Canucks’ Del Zotto getting chance to lead as team works through injuries

Elias Pettersson scored two goals and the Vancouver Canucks defeated the Minnesota Wild.

VANCOUVER — When he finally made it back into the lineup from the press box, Michael Del Zotto discovered his Vancouver Canucks uniform had been tampered with. Someone had stitched an ‘A’ on to his jersey.

“From the outhouse to the penthouse,” Del Zotto smiled.

The 28-year-old isn’t exactly on the top floor of the National Hockey League. Del Zotto is on the Canucks’ third defence pairing, getting the chance to play again because of injuries last week to top defencemen Alex Edler (knee) and Chris Tanev (hip).

But compared to where he was, the view for Del Zotto is spectacular.

After averaging 21 minutes of ice time at the start of the season when the Canucks split two games against the Calgary Flames, Del Zotto was suddenly a healthy scratch.

He played all 82 games for Vancouver last season after he signed a two-year, $6-million (USD) free-agent contract to provide experience and leadership to the Canucks. Even when the defenceman’s advanced statistics were unflattering, Canucks coach Travis Green stuck with Del Zotto the entire season, citing his physicality. Del Zotto’s 244 hits led the Canucks by 87 and ranked him fifth in the NHL.

Then, after two games in early October, he was out of the lineup without any real explanation. Green said Edler was always going to be a lineup regular, and it was up to Del Zotto, Derrick Pouliot and Ben Hutton to compete for the other two spots on the left side.

Pouliot is 24 years old, Hutton 25. Del Zotto, who has played 571 times in the NHL and should be at the peak of his career, sat out for eight straight games.

“I understand the direction the team is going,” Del Zotto said during his press box period. “I understand the numbers we have here, my age, my contract, all the stuff that goes into it. It is what it is.”

He added Monday morning: “You like to think ice time is performance-based. (But) whether I’m playing, what situations I’m playing, power play, penalty kill — none of that is in my control. What’s in my control is making the most of the minutes I’m given. I think I’ve done a really good job of that.

“Even before I sat out, I thought I did a really good job of that. Some of that stuff is pretty frustrating with the stuff you can’t control, especially with the amount of work I put into being a professional every single day, including the extra things that go unseen away from the rink. This is part of the business — I understand the direction of the hockey club and what they want.”

Then on Monday night against the Minnesota Wild, Del Zotto delivered a solid 14:18 of ice time that included two blocks, three hits and a strong play inside the blue-line that forced Charlie Coyle into a turnover and allowed the Canuck to tee up Elias Pettersson’s one-timer for the winning goal in a 5-2 victory.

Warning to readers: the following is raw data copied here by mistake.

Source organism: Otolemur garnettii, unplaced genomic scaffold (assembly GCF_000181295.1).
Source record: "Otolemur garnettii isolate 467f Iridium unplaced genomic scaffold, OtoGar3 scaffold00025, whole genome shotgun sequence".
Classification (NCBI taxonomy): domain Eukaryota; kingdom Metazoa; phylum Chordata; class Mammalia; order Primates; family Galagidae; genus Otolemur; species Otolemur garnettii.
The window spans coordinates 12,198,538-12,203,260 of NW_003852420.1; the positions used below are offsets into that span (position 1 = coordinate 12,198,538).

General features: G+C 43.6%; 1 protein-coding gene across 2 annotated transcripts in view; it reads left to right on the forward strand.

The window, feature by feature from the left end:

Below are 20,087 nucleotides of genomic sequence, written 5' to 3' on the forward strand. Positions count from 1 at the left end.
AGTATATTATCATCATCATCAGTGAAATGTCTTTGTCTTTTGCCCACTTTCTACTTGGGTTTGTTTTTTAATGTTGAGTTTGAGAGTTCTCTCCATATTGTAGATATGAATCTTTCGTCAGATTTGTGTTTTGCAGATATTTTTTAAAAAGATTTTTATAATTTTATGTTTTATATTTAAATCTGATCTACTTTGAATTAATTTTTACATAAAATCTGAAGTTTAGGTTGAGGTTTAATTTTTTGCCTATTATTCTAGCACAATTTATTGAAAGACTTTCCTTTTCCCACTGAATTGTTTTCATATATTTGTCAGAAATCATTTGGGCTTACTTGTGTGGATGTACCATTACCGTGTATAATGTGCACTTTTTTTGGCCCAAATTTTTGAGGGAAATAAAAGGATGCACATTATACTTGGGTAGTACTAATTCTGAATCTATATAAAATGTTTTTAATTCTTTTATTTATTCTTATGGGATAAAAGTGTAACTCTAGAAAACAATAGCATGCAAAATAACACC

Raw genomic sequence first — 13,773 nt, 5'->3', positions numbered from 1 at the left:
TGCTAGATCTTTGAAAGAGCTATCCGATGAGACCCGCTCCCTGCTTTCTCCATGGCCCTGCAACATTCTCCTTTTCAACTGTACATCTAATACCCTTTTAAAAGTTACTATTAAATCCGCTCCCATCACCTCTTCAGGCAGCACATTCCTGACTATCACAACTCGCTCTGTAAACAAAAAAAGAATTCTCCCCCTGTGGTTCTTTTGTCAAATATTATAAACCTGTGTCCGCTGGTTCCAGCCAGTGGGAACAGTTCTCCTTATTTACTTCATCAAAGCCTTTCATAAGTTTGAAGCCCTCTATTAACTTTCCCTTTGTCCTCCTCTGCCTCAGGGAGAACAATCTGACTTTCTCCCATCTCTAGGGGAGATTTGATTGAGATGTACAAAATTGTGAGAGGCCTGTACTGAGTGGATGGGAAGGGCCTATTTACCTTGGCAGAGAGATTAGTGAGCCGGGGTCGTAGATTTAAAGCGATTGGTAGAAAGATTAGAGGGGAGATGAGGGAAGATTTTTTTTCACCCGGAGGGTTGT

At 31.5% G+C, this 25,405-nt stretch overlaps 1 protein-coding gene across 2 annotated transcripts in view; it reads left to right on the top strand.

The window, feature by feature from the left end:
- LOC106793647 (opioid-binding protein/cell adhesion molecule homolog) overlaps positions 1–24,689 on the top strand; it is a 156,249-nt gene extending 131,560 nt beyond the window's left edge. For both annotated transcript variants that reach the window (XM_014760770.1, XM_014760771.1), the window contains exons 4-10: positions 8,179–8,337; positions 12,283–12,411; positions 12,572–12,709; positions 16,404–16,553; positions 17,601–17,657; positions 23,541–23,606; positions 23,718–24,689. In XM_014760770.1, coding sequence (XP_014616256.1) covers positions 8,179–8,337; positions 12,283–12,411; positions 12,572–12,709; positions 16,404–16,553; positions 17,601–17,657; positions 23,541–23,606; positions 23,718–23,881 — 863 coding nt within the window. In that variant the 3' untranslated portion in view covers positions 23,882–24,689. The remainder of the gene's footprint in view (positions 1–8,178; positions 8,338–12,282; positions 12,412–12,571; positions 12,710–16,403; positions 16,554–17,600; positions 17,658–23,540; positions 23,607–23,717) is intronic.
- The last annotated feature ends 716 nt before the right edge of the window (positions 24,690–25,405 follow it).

And this is why, with Edler and Tanev out, Del Zotto has been elevated to alternate captain. He is a pro’s pro, a guy who shows up with the right attitude, works relentlessly every game and practice and does what he can to help his teammates.

It’s what could keep Del Zotto in the NHL even if it appears his future with the rebuilding Canucks is as limited as his contract, which expires on July 1.

“What I was told last year before I signed here is they wanted me to come as a veteran presence,” Del Zotto said before the team took a day off on Tuesday. “And now with Tanny and Eagle out, having an ‘A’ on my jersey, that’s something I have earned with the qualities I bring on and off the ice. So there is that. But you also understand the direction of the hockey club and the business side of it. I can’t do anything about that.

“If I was going through this at a young age, it probably would be tougher — not knowing the business and not being as mentally strong as I am now. But it still wouldn’t make it easy. You work so hard and put so much into it every single day, in the off-season as well. I always tell myself I need to be able to look in the mirror at the end of every single day and know I gave everything I have to be the best possible player and person I can be. I’m happy with that.”

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Del Zotto again leads the Canucks with three hits per game. His defence partner, minor-league call-up Alex Biega, also had a strong game against the Wild, directing four shots towards the Minnesota net and making a good lead pass to Jake Virtanen on Vancouver’s second goal.

Edler is out another 3-5 weeks, but the Canucks insist Tanev is day-to-day, which means he could play Wednesday at Rogers Arena against the Chicago Blackhawks.

“I never question myself,” Del Zotto said. “Ask anyone in the room — I try to come to the rink with a smile on my face every day. I take pride in being the type of teammate I am, the type of leader I am, trying to help the young guys be quality professionals. I never question my ability or the type of person I am. I was happy with my first two games and I’ve been really happy since I came back.”


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